Another year is over and we say goodbye to a mixed 2018 punctuated by political manoeuvrings and scandals, tragedies and heroic triumphs, and angry tweets and global uncertainty.
While we don’t have access to a crystal ball, The New Daily has identified more than a few reasons to look forward to 2019.
Battles on TV and in Parliament
Game of Thrones fans are looking forward to their long wait to end with the final instalment from Westeros expected in April.
Winter is well and truly here, and the show’s producers have not only promised answers to all the tantalising/irritating questions posed in the previous seven seasons, they’ll also give us the the bloodthirsty final battle we’ve been waiting for.
As Peter Dinklage (Tyrion Lannister) told Entertainment Weekly in November, the final battle “makes the Battle of the Bastards look like a theme park”.
While Canberra bears little resemblance to the Westeros capital of Kings Landing, the political bloodshed and recriminations spawned by the Liberal leadership spill in August was worthy of a Game of Thrones plot.
Regardless of political machinations, Australians will have their own chance to decide who leads their nation when they go to the polls for a federal election this year.
While the date is yet to be announced, an election must be held by May at the latest. And if the polls are to be believed, Bill Shorten could be prime minister with a landslide victory in less than six months.
Economic good news
While 2018 was plagued by talk of an impending housing market collapse, low wage growth and record household debt, much of that has overlooked a fairly important detail: Australia’s economy remains a “standout” among developed economies.
Global consultancy firm Deloitte pointed out in October that “Australia’s economy remains on a steady trajectory” despite the nation’s seemingly unending political turmoil.
The Reserve Bank agrees, noting in its November statement on monetary policy that “domestic economic conditions have been a bit stronger” than predicted in the previous statement in August.
There could also be good news for pay packets in 2019, with the RBA predicting a “modest pick-up” in wages, supported by the steady falls in unemployment seen through the past year.
Deloitte shared this view, as did the OECD in its economic forecast summary from November, adding the RBA will need to monitor its policies as wages increase.
And if you were worried about the value of your home, the “crash” that Australia’s property market has been supposedly barrelling toward will probably turn out to be something of a “soft landing” this year, according to property expert Michael Yardney.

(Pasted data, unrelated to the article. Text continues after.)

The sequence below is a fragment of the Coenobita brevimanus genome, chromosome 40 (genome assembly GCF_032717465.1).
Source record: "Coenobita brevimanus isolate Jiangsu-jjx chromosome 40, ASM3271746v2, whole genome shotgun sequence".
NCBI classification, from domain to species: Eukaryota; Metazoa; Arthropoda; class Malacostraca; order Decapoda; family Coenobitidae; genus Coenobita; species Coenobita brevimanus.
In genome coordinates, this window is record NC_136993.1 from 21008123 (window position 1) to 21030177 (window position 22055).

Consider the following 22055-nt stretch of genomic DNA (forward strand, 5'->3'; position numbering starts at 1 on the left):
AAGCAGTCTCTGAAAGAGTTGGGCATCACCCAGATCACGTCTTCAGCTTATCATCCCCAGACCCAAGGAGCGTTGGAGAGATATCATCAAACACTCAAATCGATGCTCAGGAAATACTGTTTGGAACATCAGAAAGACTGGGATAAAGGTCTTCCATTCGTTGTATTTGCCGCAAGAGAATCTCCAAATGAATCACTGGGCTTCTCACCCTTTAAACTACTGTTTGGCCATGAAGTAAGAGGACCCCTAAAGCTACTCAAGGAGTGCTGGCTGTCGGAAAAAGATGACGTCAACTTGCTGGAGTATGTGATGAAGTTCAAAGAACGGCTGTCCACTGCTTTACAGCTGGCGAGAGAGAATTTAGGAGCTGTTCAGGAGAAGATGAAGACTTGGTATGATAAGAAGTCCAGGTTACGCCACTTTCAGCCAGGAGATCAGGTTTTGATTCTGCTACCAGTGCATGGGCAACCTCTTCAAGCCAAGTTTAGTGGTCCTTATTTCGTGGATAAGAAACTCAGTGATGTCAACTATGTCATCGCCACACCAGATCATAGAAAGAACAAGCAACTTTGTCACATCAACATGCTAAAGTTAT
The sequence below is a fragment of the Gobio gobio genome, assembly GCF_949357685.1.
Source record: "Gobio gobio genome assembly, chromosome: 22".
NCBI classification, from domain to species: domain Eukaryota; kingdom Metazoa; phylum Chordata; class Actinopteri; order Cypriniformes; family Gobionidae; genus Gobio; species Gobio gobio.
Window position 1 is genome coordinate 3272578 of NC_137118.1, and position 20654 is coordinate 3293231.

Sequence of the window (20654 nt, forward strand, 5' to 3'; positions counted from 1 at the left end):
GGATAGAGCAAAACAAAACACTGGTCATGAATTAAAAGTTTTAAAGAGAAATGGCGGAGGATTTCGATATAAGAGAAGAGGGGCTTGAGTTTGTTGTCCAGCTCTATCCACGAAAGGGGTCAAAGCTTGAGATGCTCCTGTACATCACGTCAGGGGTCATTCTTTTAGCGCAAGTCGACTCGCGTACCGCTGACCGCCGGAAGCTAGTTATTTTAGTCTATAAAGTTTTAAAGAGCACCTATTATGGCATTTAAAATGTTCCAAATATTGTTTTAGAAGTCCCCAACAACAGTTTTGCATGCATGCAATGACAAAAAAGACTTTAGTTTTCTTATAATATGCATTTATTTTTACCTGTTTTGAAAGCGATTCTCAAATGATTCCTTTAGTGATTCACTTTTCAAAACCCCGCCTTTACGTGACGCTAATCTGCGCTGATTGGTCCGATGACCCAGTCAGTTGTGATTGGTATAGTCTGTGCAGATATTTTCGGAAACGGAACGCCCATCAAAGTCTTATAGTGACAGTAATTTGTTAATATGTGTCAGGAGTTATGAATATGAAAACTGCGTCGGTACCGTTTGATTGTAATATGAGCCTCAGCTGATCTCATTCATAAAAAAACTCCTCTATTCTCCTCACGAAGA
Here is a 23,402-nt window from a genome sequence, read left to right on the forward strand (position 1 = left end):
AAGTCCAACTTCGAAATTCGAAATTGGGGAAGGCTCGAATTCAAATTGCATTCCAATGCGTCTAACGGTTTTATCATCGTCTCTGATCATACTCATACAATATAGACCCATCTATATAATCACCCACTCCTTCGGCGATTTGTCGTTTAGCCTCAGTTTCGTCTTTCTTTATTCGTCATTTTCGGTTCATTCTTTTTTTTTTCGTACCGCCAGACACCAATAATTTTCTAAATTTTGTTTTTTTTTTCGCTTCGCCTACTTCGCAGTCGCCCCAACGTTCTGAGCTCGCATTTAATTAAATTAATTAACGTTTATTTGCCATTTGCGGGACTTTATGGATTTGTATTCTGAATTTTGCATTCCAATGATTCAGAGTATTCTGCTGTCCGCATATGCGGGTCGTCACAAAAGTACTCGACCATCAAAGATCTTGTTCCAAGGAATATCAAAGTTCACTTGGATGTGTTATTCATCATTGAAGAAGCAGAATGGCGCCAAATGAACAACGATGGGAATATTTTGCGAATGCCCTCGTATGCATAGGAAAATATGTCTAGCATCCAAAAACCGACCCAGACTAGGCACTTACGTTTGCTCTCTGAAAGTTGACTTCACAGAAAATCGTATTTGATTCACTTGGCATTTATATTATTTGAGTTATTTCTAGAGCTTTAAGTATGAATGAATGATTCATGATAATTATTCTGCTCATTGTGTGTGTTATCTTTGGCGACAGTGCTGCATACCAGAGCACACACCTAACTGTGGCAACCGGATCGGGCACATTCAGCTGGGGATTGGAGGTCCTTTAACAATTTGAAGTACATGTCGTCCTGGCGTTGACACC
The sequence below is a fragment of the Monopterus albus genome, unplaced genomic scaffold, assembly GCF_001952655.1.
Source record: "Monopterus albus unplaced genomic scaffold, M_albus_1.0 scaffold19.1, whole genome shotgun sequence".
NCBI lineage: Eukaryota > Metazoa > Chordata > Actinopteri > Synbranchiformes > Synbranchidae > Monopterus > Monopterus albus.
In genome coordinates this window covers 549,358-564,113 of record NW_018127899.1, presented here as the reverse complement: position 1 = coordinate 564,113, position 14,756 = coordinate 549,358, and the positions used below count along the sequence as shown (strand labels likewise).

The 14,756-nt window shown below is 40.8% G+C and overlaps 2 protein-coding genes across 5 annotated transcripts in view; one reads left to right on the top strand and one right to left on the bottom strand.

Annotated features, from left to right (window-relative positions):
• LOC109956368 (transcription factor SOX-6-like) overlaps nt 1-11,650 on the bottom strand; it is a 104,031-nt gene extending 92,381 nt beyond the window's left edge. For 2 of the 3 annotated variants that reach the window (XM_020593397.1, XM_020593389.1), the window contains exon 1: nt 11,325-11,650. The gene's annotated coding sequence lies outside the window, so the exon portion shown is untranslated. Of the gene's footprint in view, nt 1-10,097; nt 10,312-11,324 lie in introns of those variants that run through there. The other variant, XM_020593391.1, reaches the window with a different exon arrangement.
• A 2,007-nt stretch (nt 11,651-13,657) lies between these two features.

“I’m calling it a soft landing because there are very few forced sales at present, and only recently (December 2018) APRA have lifted their restrictions on interest-only loans to investors and the RBA Governor has encouraged the banks to lend more,” he said in an article published on December 26.
This year, tech entrepreneur Elon Musk’s ambitious plan to revolutionise the global internet is expected to take another leap as SpaceX looks into raising a further $US500 million ($710 million) in private equity to make his plan to take the internet to the developing world a reality.
Called Starlink, the project will see Space X launch 12,000 satellites to create a network of delivering the world wide web to every corner of the world.
Gamers will rejoice as yet another console is rendered redundant by the possible release of Sony’s next-generation PlayStation 5 (PS5).
Shawn Layden, president and CEO of Sony Interactive Entertainment, recently confirmed to German website, Golem.de, to expect the PS5 in 2019. Speculation as to what it will offer has raged ever since.
With a women’s World Cup looming, 2019 might be the year Australia stakes its claim to having the world’s best footballer.
Sam Kerr was nominated for the inaugural female Ballon d’Or in 2018, but lost out to Norway’s Ada Hegerberg.
TND’s sports editor Francis Leach says Kerr is every bit as good as Hegerberg and if she plays with the full range of her talent at June’s World Cup in France, she will become Australia’s most celebrated sports star, and the Matildas its most venerated team.
English cricket fans, meanwhile, are salivating at the prospect of hounding the “cheating Aussies” when they arrive to defend the Ashes in August.
While current performances from Tim Paine’s Australian team has been underwhelming, the potential return of the “Cape Town trio” of David Warner, Steve Smith and Cameron Bancroft significantly boosts the baggy green batting stocks and makes them a real chance to retain the urn, despite the howls of derision and the insults that will rain down upon them wherever they go.
If Australia can win the Ashes in England after all that has gone on, it would be one hell of an achievement.
In cycling, Richie Porte has been considered a potential Tour de France winner for a number of years but it hasn’t come together for him so far.
Leach says it’s now or never from the pocket rocket from Launceston, Tasmania, after he abandoned the 2018 Tour after breaking his collarbone on Stage 9.
At 33 years of age, Porte will not get a better chance to join Cadel Evans as an Australian cycling legend by winning the world’s most celebrated race.